Soldiers’ Pay portrays a world forever changed by the war, a world in which sustaining illusions have been shattered and old certainties dissolved. As in Eliot’s The Waste Land, the April of Soldiers’ Pay is a cruel month, a season of false renewal (the hollow Easter “resurrection” of Donald Mahon), unfulfilled desire (the breach between Margaret and Gilligan), and displaced sexuality (personified in Januarius Jones). Faulkner’s principal theme, however, is not the complete absence of meaning and the continual presence of despair, a fashionable theme of the 1920’s, but rather “the human heart in conflict with itself” (in Faulkner’s famous Nobel Prize formulation), the necessity of each individual’s struggle to create meaning in the absence of transcendental values. Though God may be dead, the eternal human verities of compassion, courage, pity, endurance, and sacrifice remain.
Faulkner’s concern for the individual’s struggle is reflected in the novel’s structure: At the center is Donald Mahon, and the novel unfolds according to a series of personal responses to him. The characteristic movement of each response is toward disillusionment. Though painful and enervating, disillusionment is a necessary prelude to a full and mature acceptance of self, nature, and society.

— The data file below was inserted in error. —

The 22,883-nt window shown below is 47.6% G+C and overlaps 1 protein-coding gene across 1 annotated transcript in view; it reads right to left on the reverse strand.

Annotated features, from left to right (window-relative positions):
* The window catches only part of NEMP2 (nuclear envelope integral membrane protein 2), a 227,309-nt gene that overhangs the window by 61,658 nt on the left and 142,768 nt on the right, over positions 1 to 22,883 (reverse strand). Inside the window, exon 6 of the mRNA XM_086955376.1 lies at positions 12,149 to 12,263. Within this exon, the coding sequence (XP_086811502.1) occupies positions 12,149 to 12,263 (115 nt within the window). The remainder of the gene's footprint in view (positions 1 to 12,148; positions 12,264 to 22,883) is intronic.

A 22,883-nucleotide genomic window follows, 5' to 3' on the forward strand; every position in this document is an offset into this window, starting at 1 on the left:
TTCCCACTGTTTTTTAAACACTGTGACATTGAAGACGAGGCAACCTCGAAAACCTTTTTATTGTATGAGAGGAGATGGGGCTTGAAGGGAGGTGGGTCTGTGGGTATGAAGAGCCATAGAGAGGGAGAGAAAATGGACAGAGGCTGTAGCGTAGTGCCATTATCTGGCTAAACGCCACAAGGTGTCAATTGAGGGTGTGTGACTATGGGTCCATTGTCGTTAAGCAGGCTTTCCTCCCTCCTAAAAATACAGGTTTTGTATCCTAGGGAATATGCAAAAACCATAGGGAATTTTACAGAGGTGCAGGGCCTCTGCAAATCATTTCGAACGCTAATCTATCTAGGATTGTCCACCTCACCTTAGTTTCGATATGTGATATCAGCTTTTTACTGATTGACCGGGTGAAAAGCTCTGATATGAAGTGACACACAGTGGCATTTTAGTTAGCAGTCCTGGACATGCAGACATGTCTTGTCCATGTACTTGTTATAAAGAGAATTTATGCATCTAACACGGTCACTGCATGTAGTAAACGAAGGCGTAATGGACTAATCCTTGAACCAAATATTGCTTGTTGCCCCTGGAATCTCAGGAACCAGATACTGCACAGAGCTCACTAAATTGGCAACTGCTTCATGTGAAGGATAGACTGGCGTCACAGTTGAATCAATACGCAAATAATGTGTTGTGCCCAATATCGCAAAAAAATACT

Moreover, the novel moves beyond despair in its richly comic and nonrealistic elements, in the festivity and symbolic resonances of its language, and in its final reference to an enduring black community, united in its faith in God. Though they feel the dust in their shoes, Gilligan and the Rector are fully responsive to the black congregation’s singing, to their expression of “all the longing of mankind for a Oneness with Something, somewhere,” and the novel makes it clear that they will endure.